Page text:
The year we have just started looks to be at least as strange as the one just completed. For me the big tipoff is that public companies have thrown their collective hands in the air and told the financial analysts that they can’t even guess what their quarterly numbers might look like. Not being able to give guidance to Wall Street is certainly an eye-popping trend but, believe it or not, it has a bright side too.
The financial and economic events of late 2008 have set the proverbial bar at an incredibly low level, which could mean that it will be easy to exceed expectations. A word of caution though, exceeding very low expectations might not be enough to keep your boat afloat, so we all need to pull hard on the oars. Here are some thoughts on what it all might mean for CRM.
Cheap and easy does it
Everybody is going to be looking for a deal and why not. With budgets slashed or non-existent, customers are really going to mean it when they tell you to sharpen your pencil. One area where low cost has almost become a religion in the last decade is business software and a significant reason has been the success of on-demand computing.
As we all know, on-demand was made to be low cost at inception and throughout its useful life. But while on-demand certainly has the attention of the market, there are still large areas where it has barely made inroads for a variety of reasons. Ten years is a long time in the technology business and junior people who grew up with on-demand are entering more productive parts of their careers. Look for young leaders to more aggressively champion on-demand generally and also look for the avant-guard among them to push the ball further.
Mashups and other integrations of on-demand business applications with new fangled Web 2.0/social applications will start to take off for several reasons. First of all, the economic conditions make people more willing to try unproven solutions simply because they have little to lose. The cost of failure with these applications—delivered on-demand—is almost nothing so why not try something? This is a time for innovation and because it is, I expect to see a lot of strange sounding software amalgamations hit the street. Some of them will become commonplace within a few years.
Platforms both the technology and the business idea will continue to be hot and I think what constitutes a platform will be a moving target. Squishy definitions in other words will reign and the reasons are simple. We already see numerous on-demand services that call themselves platforms but they relate to each other like horses and zebras at best. Salesforce.com is the godfather of platforms and the company provides an application development and deployment environment that is right down the middle of the plate. But look to either side and you have companies like Facebook offering a social networking platform, Amazon offering compute and storage services and Google offering productivity apps.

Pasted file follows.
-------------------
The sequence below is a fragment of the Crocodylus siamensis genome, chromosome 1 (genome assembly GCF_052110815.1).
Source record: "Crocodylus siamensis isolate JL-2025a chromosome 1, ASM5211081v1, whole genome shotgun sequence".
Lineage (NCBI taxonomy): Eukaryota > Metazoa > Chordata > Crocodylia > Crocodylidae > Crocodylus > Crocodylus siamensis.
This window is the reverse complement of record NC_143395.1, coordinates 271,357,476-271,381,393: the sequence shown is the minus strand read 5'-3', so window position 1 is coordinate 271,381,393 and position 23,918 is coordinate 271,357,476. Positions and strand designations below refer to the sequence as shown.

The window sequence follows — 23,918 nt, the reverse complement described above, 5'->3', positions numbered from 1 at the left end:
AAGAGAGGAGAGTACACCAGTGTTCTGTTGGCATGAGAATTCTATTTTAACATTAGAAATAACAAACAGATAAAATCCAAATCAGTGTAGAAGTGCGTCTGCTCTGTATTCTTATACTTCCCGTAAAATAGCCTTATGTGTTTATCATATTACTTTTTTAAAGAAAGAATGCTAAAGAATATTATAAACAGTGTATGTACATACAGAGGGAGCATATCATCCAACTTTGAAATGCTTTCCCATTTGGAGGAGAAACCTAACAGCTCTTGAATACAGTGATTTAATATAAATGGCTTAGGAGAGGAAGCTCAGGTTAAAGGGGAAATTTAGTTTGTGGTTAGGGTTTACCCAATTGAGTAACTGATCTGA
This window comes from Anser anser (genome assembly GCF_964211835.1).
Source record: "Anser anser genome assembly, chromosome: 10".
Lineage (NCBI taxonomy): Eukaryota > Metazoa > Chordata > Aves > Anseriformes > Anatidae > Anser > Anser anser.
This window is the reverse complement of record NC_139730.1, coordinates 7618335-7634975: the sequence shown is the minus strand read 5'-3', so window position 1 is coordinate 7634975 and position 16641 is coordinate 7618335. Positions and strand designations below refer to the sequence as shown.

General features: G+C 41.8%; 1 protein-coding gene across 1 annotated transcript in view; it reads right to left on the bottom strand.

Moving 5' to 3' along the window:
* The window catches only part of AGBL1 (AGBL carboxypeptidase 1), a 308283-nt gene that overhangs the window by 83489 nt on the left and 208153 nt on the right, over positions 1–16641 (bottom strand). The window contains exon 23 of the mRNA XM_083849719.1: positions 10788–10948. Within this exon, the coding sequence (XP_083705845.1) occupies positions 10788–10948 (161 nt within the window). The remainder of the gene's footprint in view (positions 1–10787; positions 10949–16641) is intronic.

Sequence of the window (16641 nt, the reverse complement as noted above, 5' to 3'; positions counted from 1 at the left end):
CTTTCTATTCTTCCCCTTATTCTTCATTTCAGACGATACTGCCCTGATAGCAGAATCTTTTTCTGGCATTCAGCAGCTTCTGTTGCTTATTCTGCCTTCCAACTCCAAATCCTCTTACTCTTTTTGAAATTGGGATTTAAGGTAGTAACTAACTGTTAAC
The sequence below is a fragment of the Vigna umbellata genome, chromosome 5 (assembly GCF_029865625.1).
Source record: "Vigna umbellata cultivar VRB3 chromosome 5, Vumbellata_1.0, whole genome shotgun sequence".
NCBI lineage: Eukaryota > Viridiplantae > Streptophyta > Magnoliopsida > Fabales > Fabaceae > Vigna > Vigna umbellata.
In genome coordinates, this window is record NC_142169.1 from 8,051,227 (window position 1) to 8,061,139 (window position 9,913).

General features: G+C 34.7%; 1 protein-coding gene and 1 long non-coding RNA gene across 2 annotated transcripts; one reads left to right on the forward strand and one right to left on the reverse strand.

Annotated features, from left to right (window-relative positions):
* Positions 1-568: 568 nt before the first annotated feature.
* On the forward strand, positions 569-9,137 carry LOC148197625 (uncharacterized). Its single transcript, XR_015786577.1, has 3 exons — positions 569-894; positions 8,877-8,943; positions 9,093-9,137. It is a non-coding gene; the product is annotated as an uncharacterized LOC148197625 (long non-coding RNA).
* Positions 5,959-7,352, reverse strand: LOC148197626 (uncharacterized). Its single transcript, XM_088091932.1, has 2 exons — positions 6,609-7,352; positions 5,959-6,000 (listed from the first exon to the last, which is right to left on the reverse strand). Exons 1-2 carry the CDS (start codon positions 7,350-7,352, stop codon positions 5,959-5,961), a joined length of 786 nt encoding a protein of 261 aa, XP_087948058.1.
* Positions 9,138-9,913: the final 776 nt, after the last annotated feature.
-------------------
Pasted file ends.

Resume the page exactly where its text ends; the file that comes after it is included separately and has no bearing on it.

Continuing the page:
All of these vendors assert they have platforms but each is more different from the others than it is similar. But no matter, I thought I would never see vendors working so hard to cooperate and play nice but that’s exactly what is going on in the platform space. Vendors are making every effort to ensure that their platforms interoperate. It’s exactly the opposite of what typically happens when companies create new infrastructures. For example, Westinghouse was all about AC current and Edison wanted DC and no one could agree on track gauges when railroads were new. The twenty-first century isn’t like that and that’s a good thing.
Putting it all together
So what does all this mean for a struggling economy and getting to the point where we can give the financial analysts something they can believe in again? Simple, there has never been a better time to innovate in the front office. To get started, there are tools aplenty that are free or cheap. They give license to business innovators to try things, to invent business processes that are right for the times.
For example, as I have written elsewhere, layaway is coming back to retail. Ironically, it disappeared for all practical purposes long before very many retailers could develop automation for the business process. The predictable result is that retailers bringing back layaway are causing a mini-boom in the filing cabinet business. But this is a perfect application for a platform-based application. Who’s building it?
If layaway works, what about an expanded role for vendor financing? Today vendors make silly offers of no payments or no interest but that doesn’t keep the cash flowing and it doesn’t work if the vendor can’t find financing for the scheme. All the more reason for making it possible for vendors to collect something on a regular basis, but it will take software.
Vendor financing is just one example and there are plenty of others that only practitioners within a company’s lines of business might see. So get out there, innovate, that will be the theme of 2009. Or as Pooh might say, “Think, think, think!”